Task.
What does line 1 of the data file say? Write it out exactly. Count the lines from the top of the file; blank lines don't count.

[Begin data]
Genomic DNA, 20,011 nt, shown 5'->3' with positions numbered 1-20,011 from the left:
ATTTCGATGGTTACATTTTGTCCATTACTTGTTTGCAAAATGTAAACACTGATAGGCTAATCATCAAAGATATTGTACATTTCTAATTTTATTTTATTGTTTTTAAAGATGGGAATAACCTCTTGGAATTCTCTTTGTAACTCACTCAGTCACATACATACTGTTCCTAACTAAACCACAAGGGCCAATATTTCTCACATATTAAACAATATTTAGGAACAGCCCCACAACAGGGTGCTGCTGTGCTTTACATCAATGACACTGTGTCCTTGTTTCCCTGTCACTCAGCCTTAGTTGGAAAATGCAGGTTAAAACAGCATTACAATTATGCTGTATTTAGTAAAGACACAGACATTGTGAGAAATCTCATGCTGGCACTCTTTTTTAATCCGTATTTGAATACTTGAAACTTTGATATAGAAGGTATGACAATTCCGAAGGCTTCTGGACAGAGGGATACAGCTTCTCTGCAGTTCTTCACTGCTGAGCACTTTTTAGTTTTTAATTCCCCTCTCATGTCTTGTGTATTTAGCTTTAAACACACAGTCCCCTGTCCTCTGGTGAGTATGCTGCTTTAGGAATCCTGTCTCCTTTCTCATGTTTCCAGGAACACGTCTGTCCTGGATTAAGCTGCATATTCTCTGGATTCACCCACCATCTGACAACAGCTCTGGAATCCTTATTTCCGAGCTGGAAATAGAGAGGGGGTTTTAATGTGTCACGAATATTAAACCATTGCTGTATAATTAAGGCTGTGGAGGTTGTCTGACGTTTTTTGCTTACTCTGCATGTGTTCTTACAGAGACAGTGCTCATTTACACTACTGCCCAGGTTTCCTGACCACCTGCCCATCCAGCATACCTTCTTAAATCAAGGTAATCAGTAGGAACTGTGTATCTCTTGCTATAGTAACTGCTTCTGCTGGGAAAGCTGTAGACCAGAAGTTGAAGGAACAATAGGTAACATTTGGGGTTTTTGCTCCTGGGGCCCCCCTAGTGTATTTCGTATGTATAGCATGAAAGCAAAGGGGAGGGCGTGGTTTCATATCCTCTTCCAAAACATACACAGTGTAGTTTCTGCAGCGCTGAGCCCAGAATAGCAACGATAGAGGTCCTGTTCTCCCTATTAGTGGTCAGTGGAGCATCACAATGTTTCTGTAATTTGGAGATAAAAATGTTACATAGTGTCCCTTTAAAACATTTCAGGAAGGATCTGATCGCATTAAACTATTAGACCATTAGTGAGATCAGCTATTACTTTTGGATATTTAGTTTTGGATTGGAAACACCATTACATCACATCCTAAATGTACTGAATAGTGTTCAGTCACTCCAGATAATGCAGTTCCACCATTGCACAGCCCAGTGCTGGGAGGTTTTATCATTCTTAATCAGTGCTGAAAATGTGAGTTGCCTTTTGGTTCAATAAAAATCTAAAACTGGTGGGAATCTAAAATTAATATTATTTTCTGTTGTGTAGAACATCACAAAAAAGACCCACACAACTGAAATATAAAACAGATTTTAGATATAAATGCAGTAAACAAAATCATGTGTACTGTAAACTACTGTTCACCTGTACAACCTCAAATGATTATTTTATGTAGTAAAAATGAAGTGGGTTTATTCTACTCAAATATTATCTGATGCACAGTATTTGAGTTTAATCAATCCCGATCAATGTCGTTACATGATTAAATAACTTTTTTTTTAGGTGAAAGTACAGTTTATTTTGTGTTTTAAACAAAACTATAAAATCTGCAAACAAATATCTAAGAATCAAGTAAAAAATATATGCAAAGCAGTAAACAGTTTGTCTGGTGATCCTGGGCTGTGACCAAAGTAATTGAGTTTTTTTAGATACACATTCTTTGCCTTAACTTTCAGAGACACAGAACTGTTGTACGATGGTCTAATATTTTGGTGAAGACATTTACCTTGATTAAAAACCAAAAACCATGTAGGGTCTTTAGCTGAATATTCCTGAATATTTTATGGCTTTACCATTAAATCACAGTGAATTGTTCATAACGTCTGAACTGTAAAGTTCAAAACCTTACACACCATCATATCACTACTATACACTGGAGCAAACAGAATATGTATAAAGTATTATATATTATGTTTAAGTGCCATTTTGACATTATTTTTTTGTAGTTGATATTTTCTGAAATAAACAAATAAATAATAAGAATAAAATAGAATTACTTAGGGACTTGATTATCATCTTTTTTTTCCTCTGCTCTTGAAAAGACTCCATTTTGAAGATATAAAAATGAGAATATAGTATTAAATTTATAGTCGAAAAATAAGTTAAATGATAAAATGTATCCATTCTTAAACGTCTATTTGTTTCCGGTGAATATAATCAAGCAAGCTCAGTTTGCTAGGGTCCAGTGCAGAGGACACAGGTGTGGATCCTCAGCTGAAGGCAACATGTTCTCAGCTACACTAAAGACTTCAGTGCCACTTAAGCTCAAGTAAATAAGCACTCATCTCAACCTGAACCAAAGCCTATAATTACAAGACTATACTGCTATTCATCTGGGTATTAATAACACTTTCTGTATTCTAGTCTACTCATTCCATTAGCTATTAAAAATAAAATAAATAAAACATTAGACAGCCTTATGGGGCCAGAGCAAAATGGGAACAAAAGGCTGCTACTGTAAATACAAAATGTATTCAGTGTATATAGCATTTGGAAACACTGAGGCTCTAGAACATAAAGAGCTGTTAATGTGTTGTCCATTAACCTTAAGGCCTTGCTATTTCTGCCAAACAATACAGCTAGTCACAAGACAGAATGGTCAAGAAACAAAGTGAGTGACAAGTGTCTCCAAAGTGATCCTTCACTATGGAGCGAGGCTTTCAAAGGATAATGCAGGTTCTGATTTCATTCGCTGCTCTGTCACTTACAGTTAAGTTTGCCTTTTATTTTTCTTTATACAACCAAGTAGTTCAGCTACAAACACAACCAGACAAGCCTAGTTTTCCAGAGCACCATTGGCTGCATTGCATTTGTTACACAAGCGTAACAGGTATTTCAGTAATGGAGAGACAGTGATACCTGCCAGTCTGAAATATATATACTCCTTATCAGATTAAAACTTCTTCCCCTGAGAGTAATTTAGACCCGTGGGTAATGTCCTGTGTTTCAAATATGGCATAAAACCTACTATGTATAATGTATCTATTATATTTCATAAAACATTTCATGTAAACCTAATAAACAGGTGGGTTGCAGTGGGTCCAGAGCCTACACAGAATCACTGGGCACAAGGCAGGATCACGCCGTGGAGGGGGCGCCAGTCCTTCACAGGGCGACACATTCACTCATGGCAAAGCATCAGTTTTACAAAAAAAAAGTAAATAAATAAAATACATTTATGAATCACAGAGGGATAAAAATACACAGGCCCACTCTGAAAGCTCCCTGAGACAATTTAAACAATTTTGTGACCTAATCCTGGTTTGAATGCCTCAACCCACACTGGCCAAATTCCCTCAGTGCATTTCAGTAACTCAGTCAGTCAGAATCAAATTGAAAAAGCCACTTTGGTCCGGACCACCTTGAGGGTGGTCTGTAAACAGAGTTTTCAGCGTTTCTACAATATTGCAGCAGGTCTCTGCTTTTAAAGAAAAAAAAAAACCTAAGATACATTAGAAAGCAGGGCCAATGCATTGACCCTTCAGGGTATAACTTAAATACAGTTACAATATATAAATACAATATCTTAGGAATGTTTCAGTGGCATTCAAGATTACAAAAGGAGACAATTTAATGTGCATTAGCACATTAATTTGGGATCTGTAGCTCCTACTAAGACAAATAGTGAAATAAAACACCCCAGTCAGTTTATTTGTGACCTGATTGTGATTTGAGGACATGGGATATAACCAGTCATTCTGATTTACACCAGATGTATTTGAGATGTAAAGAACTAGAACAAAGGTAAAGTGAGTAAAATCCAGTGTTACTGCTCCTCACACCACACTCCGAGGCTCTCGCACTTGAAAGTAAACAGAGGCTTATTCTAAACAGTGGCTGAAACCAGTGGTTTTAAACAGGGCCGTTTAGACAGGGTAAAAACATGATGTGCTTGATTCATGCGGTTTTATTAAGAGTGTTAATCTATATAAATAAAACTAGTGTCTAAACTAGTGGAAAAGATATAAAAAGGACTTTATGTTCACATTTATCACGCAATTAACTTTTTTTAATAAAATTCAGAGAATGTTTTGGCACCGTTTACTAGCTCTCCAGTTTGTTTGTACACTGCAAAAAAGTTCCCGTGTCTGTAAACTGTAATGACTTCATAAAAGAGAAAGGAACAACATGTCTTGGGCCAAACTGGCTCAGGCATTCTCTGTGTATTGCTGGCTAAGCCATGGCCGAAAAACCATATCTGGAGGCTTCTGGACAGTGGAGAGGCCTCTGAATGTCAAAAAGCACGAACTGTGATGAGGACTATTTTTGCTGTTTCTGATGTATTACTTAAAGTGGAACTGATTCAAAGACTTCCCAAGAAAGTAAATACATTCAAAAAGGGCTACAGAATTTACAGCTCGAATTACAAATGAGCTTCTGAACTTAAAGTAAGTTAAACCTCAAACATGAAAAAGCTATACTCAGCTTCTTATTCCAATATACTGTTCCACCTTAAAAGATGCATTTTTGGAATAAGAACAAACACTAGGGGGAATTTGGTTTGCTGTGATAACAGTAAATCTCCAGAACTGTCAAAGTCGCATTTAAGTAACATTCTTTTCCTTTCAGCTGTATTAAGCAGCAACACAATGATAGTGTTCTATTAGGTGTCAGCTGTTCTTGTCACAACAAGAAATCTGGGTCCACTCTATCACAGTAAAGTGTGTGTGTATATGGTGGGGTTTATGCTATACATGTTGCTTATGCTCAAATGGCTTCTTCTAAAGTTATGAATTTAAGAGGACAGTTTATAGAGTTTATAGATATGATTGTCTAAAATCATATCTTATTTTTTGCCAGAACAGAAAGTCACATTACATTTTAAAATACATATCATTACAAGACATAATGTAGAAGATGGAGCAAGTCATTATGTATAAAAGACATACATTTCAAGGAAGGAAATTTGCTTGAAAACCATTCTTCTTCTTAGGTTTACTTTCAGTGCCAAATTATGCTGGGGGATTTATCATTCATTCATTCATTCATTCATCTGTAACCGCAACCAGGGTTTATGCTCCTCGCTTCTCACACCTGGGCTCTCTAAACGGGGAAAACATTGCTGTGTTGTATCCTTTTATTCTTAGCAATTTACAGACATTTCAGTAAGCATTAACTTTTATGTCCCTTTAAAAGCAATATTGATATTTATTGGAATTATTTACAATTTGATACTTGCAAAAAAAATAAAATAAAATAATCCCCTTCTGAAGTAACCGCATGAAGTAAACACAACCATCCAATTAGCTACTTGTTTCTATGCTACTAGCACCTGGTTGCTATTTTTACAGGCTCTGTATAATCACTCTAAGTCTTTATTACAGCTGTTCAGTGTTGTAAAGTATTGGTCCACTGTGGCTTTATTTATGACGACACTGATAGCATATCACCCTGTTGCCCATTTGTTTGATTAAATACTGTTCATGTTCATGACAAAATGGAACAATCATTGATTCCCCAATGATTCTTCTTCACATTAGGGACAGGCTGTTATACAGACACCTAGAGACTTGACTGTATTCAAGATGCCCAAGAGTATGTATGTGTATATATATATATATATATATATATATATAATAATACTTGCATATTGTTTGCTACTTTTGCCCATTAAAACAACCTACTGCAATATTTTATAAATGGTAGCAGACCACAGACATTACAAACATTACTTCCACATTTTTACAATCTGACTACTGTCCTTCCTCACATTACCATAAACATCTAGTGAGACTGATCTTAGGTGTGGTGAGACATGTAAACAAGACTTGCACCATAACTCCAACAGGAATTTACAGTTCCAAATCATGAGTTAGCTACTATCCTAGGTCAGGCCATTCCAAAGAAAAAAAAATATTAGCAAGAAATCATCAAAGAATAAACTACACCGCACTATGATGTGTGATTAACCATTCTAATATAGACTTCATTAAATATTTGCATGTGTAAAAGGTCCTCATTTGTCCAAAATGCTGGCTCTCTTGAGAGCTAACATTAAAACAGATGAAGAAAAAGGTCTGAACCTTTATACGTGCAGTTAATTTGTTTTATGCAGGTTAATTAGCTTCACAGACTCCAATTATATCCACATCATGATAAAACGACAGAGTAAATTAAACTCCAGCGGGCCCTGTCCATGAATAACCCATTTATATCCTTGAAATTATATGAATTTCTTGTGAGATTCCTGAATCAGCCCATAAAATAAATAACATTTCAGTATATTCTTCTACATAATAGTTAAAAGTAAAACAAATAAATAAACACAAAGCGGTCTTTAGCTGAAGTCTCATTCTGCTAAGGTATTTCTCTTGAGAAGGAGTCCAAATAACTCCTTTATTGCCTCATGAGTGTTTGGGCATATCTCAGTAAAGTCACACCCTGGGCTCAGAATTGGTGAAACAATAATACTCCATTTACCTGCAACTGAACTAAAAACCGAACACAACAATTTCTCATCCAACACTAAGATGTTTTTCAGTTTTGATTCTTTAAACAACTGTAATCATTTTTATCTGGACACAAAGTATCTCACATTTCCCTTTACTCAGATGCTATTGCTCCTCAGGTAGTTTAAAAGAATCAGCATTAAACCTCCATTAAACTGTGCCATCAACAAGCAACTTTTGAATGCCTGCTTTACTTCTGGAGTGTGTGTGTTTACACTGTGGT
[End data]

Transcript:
Genomic DNA, 20,011 nt, shown 5'->3' with positions numbered 1-20,011 from the left: